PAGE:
New RNA-Based Tool Can Illuminate Brain Circuits, Edit Specific Cells; Editing Technology Is Precise and Broadly Applicable to All Tissues and Species; Article Published in Nature

ADAR Enzyme with Double-Stranded RNA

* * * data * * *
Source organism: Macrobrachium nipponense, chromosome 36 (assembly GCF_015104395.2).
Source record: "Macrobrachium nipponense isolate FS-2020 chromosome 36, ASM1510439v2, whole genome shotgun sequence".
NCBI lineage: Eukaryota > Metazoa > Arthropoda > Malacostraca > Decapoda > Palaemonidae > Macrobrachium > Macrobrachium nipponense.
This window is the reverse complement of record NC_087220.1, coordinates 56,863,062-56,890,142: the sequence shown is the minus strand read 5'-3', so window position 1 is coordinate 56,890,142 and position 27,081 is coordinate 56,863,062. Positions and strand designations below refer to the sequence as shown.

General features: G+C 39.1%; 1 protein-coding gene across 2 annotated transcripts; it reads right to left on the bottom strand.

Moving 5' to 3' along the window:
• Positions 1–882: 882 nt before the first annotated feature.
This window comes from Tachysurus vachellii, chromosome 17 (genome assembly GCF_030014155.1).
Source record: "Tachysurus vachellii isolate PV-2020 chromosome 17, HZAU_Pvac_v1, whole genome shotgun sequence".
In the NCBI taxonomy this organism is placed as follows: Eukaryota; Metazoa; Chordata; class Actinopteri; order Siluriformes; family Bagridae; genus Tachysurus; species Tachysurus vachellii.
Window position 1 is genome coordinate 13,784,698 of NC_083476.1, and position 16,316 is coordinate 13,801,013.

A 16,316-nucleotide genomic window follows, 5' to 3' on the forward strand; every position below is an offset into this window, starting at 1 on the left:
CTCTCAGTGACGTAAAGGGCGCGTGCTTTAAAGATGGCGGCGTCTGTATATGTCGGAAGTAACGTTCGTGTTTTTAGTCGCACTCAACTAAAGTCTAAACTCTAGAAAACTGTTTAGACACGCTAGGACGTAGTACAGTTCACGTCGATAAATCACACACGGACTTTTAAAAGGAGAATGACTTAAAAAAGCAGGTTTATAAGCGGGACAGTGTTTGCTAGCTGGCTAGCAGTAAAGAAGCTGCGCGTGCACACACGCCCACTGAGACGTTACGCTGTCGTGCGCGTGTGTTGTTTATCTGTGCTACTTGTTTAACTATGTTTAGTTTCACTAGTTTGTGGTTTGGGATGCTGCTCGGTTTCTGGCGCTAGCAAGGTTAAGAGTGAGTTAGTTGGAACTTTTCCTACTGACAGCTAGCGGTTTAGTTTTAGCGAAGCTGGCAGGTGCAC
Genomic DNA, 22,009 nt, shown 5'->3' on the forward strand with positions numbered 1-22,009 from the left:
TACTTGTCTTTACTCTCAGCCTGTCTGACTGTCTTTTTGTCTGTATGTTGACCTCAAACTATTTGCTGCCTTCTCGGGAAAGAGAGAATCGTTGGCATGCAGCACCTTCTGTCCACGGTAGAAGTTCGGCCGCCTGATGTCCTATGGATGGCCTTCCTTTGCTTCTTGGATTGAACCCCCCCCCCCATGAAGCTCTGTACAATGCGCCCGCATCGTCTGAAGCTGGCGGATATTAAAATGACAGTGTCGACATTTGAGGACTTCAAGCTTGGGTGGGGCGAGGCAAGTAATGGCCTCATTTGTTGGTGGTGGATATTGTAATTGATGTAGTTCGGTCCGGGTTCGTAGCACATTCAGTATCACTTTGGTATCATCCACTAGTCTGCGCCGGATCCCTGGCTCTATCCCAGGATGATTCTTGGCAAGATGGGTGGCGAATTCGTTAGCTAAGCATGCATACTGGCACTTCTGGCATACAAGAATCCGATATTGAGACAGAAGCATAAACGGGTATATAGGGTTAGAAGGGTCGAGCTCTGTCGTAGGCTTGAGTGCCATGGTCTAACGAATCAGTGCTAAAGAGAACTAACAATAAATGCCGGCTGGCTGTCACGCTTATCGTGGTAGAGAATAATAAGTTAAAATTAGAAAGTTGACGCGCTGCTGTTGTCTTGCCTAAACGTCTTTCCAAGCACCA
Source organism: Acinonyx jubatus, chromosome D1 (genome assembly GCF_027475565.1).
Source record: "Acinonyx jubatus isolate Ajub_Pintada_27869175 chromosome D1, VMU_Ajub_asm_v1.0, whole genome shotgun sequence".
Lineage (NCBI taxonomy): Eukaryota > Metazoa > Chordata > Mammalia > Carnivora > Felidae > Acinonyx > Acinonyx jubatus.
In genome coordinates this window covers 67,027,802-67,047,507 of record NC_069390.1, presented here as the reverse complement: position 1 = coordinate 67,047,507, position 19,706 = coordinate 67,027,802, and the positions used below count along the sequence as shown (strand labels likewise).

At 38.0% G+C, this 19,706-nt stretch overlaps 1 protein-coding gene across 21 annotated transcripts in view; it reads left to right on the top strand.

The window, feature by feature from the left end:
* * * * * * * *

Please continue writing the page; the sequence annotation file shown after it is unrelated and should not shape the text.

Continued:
Duke University researchers have developed an RNA-based editing tool that targets individual cells, rather than genes. It is capable of precisely targeting any type of cell and selectively adding any protein of interest. Researchers said the tool could enable modifying very specific cells and cell functions to manage disease. Using an RNA-based probe, a team led by neurobiologist Z. Josh Huang, PhD, and postdoctoral researcher Yongjun Qian, PhD, demonstrated they can introduce into cells fluorescent tags to label specific types of brain tissue; a light-sensitive on/off switch to silence or activate neurons of their choosing; and even a self-destruct enzyme to precisely expunge some cells but not others. The work was published on October 5, 2022 in Nature. The article is titled “Programmable RNA Sensing for Cell Monitoring and Manipulation.”

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